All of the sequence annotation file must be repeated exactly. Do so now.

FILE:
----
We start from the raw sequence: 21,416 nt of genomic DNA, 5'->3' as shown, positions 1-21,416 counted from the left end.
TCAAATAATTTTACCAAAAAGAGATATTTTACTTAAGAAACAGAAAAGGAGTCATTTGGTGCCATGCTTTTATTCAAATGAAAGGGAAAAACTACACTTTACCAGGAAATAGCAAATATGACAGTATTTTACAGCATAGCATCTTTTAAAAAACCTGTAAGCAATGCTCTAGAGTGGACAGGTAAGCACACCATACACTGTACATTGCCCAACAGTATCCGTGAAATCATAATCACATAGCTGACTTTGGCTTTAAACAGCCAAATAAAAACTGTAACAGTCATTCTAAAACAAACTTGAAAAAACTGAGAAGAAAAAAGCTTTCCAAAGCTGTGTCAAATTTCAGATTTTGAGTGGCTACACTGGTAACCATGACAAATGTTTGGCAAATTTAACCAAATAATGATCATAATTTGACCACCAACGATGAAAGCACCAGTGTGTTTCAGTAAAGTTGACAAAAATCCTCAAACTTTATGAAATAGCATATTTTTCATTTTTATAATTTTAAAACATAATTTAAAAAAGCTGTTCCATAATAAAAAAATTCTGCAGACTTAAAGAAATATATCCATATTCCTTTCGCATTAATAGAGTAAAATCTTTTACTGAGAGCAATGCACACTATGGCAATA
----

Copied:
We start from the raw sequence: 21,416 nt of genomic DNA, 5'->3' as shown, positions 1-21,416 counted from the left end.
TCAAATAATTTTACCAAAAAGAGATATTTTACTTAAGAAACAGAAAAGGAGTCATTTGGTGCCATGCTTTTATTCAAATGAAAGGGAAAAACTACACTTTACCAGGAAATAGCAAATATGACAGTATTTTACAGCATAGCATCTTTTAAAAAACCTGTAAGCAATGCTCTAGAGTGGACAGGTAAGCACACCATACACTGTACATTGCCCAACAGTATCCGTGAAATCATAATCACATAGCTGACTTTGGCTTTAAACAGCCAAATAAAAACTGTAACAGTCATTCTAAAACAAACTTGAAAAAACTGAGAAGAAAAAAGCTTTCCAAAGCTGTGTCAAATTTCAGATTTTGAGTGGCTACACTGGTAACCATGACAAATGTTTGGCAAATTTAACCAAATAATGATCATAATTTGACCACCAACGATGAAAGCACCAGTGTGTTTCAGTAAAGTTGACAAAAATCCTCAAACTTTATGAAATAGCATATTTTTCATTTTTATAATTTTAAAACATAATTTAAAAAAGCTGTTCCATAATAAAAAAATTCTGCAGACTTAAAGAAATATATCCATATTCCTTTCGCATTAATAGAGTAAAATCTTTTACTGAGAGCAATGCACACTATGGCAATA